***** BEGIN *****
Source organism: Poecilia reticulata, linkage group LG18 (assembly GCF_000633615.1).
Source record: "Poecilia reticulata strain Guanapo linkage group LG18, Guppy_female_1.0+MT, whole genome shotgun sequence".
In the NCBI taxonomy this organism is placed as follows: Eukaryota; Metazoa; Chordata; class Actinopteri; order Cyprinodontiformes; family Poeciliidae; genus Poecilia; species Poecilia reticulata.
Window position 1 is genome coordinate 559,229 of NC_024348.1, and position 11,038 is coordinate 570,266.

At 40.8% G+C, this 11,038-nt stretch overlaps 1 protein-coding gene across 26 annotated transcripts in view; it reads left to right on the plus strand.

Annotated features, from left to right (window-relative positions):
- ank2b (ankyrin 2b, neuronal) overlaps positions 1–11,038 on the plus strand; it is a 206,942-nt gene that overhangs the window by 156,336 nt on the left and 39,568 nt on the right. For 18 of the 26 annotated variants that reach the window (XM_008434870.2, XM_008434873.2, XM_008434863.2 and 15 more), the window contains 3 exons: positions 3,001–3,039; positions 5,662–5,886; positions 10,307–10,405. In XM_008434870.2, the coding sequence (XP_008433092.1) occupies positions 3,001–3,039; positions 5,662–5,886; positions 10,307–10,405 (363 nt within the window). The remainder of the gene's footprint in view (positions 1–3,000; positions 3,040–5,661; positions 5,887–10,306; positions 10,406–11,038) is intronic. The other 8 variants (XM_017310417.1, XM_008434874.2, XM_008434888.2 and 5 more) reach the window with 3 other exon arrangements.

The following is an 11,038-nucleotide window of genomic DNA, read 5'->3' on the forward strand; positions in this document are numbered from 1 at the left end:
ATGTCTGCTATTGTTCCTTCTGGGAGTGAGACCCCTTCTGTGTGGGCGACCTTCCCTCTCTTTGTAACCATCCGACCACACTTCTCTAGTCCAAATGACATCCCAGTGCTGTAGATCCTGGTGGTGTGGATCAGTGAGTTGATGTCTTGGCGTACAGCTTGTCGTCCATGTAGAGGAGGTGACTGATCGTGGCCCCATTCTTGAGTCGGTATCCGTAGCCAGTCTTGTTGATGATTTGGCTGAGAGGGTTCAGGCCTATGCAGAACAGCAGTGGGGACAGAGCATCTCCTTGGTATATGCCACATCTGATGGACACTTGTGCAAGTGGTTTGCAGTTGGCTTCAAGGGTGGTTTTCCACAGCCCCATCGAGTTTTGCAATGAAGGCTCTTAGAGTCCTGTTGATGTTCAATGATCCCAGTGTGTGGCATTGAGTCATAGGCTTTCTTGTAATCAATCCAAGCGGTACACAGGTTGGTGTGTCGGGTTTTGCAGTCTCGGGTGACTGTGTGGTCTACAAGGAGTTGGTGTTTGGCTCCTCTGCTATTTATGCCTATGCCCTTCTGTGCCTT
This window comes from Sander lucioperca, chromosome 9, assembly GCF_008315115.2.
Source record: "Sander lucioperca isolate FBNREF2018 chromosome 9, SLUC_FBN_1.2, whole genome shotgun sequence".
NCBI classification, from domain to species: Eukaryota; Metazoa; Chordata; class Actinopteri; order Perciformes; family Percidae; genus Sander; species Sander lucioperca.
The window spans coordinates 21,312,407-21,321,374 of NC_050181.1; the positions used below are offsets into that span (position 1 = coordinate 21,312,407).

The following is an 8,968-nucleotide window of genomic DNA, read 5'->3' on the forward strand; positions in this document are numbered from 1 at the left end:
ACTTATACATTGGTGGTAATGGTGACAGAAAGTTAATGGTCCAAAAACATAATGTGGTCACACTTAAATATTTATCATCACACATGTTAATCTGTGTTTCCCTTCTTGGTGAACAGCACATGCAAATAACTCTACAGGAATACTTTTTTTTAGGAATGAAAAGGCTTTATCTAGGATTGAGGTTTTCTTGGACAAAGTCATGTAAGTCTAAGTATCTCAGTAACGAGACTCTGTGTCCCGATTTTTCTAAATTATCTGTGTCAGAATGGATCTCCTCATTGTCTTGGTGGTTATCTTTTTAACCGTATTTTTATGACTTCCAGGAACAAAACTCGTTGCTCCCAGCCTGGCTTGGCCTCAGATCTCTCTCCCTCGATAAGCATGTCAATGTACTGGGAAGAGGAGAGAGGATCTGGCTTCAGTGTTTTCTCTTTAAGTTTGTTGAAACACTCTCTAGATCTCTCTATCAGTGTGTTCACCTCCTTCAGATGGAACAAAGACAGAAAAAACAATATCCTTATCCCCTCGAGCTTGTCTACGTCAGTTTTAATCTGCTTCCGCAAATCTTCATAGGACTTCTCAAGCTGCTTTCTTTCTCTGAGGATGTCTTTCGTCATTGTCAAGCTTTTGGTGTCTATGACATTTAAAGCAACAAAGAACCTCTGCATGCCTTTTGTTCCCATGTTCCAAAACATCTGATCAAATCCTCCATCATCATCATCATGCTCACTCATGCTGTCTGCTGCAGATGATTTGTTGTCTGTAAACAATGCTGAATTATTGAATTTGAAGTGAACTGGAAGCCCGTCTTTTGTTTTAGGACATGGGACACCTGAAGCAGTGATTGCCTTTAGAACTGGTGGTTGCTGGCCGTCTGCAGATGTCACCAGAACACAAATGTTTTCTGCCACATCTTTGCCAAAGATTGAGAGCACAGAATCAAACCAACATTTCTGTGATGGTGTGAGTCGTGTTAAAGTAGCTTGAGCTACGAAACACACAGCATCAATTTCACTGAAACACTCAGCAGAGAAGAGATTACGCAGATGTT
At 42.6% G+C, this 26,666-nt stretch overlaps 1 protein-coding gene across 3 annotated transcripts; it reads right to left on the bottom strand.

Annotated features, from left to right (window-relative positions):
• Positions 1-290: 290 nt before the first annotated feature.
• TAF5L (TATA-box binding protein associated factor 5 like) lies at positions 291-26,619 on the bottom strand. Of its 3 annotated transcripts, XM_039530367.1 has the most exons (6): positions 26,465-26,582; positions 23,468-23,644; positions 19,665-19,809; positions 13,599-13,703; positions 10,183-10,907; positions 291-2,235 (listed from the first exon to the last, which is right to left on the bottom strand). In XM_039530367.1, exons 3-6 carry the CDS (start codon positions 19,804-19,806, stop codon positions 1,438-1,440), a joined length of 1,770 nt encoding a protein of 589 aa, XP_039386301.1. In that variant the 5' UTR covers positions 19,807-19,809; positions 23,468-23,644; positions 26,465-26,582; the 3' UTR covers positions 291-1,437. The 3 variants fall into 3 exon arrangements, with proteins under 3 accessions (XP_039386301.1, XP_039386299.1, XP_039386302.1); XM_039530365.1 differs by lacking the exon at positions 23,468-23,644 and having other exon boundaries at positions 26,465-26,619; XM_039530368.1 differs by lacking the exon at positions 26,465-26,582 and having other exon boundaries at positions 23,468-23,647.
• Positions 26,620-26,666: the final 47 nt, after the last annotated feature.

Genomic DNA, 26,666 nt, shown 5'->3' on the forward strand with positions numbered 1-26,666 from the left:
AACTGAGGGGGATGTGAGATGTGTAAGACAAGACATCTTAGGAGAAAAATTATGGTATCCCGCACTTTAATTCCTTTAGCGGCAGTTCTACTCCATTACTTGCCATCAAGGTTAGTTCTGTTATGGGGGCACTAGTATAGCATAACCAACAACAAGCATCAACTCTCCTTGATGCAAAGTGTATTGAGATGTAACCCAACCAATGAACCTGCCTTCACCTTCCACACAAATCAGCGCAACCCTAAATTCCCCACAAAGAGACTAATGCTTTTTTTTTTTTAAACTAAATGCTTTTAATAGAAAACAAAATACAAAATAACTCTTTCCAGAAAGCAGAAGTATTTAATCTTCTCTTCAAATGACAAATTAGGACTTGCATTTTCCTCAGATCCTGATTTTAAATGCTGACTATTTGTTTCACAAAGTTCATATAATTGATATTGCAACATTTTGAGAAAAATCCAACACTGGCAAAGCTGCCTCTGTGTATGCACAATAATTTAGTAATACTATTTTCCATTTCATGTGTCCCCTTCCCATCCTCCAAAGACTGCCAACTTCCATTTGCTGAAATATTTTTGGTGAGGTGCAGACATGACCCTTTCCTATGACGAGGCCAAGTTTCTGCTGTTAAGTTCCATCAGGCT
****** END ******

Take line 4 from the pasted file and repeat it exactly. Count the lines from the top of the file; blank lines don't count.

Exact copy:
Window position 1 is genome coordinate 559,229 of NC_024348.1, and position 11,038 is coordinate 570,266.